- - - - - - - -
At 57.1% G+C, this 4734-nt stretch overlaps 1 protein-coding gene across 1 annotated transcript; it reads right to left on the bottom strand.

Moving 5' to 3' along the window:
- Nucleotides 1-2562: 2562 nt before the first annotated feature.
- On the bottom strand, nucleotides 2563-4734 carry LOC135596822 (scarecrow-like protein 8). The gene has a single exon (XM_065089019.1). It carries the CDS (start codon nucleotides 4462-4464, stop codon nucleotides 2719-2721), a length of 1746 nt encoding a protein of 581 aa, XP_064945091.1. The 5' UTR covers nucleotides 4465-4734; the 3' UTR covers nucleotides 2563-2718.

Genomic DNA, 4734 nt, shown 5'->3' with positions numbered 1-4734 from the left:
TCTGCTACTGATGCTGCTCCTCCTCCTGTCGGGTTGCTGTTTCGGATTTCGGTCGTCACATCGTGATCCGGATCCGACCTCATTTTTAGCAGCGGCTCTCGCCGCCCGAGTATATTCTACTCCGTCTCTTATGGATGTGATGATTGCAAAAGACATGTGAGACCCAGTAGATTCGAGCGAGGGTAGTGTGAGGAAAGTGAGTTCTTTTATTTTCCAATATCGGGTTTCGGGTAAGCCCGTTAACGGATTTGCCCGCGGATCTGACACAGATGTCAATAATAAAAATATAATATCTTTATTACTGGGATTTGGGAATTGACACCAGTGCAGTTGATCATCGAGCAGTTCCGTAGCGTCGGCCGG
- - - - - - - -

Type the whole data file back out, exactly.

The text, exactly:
At 57.1% G+C, this 4734-nt stretch overlaps 1 protein-coding gene across 1 annotated transcript; it reads right to left on the bottom strand.

Moving 5' to 3' along the window:
- Nucleotides 1-2562: 2562 nt before the first annotated feature.
- On the bottom strand, nucleotides 2563-4734 carry LOC135596822 (scarecrow-like protein 8). The gene has a single exon (XM_065089019.1). It carries the CDS (start codon nucleotides 4462-4464, stop codon nucleotides 2719-2721), a length of 1746 nt encoding a protein of 581 aa, XP_064945091.1. The 5' UTR covers nucleotides 4465-4734; the 3' UTR covers nucleotides 2563-2718.

Genomic DNA, 4734 nt, shown 5'->3' with positions numbered 1-4734 from the left:
TCTGCTACTGATGCTGCTCCTCCTCCTGTCGGGTTGCTGTTTCGGATTTCGGTCGTCACATCGTGATCCGGATCCGACCTCATTTTTAGCAGCGGCTCTCGCCGCCCGAGTATATTCTACTCCGTCTCTTATGGATGTGATGATTGCAAAAGACATGTGAGACCCAGTAGATTCGAGCGAGGGTAGTGTGAGGAAAGTGAGTTCTTTTATTTTCCAATATCGGGTTTCGGGTAAGCCCGTTAACGGATTTGCCCGCGGATCTGACACAGATGTCAATAATAAAAATATAATATCTTTATTACTGGGATTTGGGAATTGACACCAGTGCAGTTGATCATCGAGCAGTTCCGTAGCGTCGGCCGG